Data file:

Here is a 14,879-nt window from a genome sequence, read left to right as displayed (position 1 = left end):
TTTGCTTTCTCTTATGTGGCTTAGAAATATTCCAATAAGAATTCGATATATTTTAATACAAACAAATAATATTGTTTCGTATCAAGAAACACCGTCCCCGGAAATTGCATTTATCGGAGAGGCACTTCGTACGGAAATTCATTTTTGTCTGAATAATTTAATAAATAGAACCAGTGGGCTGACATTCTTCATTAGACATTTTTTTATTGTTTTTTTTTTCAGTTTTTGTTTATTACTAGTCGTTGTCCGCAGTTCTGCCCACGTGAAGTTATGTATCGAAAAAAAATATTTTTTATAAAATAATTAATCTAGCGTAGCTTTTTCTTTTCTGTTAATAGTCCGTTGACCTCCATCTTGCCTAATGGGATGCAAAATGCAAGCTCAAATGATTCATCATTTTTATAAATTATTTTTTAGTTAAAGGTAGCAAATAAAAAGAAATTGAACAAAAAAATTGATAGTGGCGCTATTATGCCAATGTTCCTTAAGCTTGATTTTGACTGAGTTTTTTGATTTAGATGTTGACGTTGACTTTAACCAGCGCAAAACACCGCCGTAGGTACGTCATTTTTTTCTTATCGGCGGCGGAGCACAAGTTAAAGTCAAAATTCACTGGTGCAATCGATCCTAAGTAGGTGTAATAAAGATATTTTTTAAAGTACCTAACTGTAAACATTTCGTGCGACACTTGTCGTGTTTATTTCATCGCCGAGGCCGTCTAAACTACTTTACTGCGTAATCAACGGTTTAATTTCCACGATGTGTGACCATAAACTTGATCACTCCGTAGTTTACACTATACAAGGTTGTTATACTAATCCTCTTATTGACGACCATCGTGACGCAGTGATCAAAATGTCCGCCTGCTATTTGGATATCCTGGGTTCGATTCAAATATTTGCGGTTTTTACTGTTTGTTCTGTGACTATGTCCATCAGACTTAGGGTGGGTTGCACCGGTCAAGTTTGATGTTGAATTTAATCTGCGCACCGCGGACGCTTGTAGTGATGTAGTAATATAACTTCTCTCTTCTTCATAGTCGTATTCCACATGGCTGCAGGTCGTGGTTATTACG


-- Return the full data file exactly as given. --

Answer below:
Here is a 14,879-nt window from a genome sequence, read left to right as displayed (position 1 = left end):
TTTGCTTTCTCTTATGTGGCTTAGAAATATTCCAATAAGAATTCGATATATTTTAATACAAACAAATAATATTGTTTCGTATCAAGAAACACCGTCCCCGGAAATTGCATTTATCGGAGAGGCACTTCGTACGGAAATTCATTTTTGTCTGAATAATTTAATAAATAGAACCAGTGGGCTGACATTCTTCATTAGACATTTTTTTATTGTTTTTTTTTTCAGTTTTTGTTTATTACTAGTCGTTGTCCGCAGTTCTGCCCACGTGAAGTTATGTATCGAAAAAAAATATTTTTTATAAAATAATTAATCTAGCGTAGCTTTTTCTTTTCTGTTAATAGTCCGTTGACCTCCATCTTGCCTAATGGGATGCAAAATGCAAGCTCAAATGATTCATCATTTTTATAAATTATTTTTTAGTTAAAGGTAGCAAATAAAAAGAAATTGAACAAAAAAATTGATAGTGGCGCTATTATGCCAATGTTCCTTAAGCTTGATTTTGACTGAGTTTTTTGATTTAGATGTTGACGTTGACTTTAACCAGCGCAAAACACCGCCGTAGGTACGTCATTTTTTTCTTATCGGCGGCGGAGCACAAGTTAAAGTCAAAATTCACTGGTGCAATCGATCCTAAGTAGGTGTAATAAAGATATTTTTTAAAGTACCTAACTGTAAACATTTCGTGCGACACTTGTCGTGTTTATTTCATCGCCGAGGCCGTCTAAACTACTTTACTGCGTAATCAACGGTTTAATTTCCACGATGTGTGACCATAAACTTGATCACTCCGTAGTTTACACTATACAAGGTTGTTATACTAATCCTCTTATTGACGACCATCGTGACGCAGTGATCAAAATGTCCGCCTGCTATTTGGATATCCTGGGTTCGATTCAAATATTTGCGGTTTTTACTGTTTGTTCTGTGACTATGTCCATCAGACTTAGGGTGGGTTGCACCGGTCAAGTTTGATGTTGAATTTAATCTGCGCACCGCGGACGCTTGTAGTGATGTAGTAATATAACTTCTCTCTTCTTCATAGTCGTATTCCACATGGCTGCAGGTCGTGGTTATTACG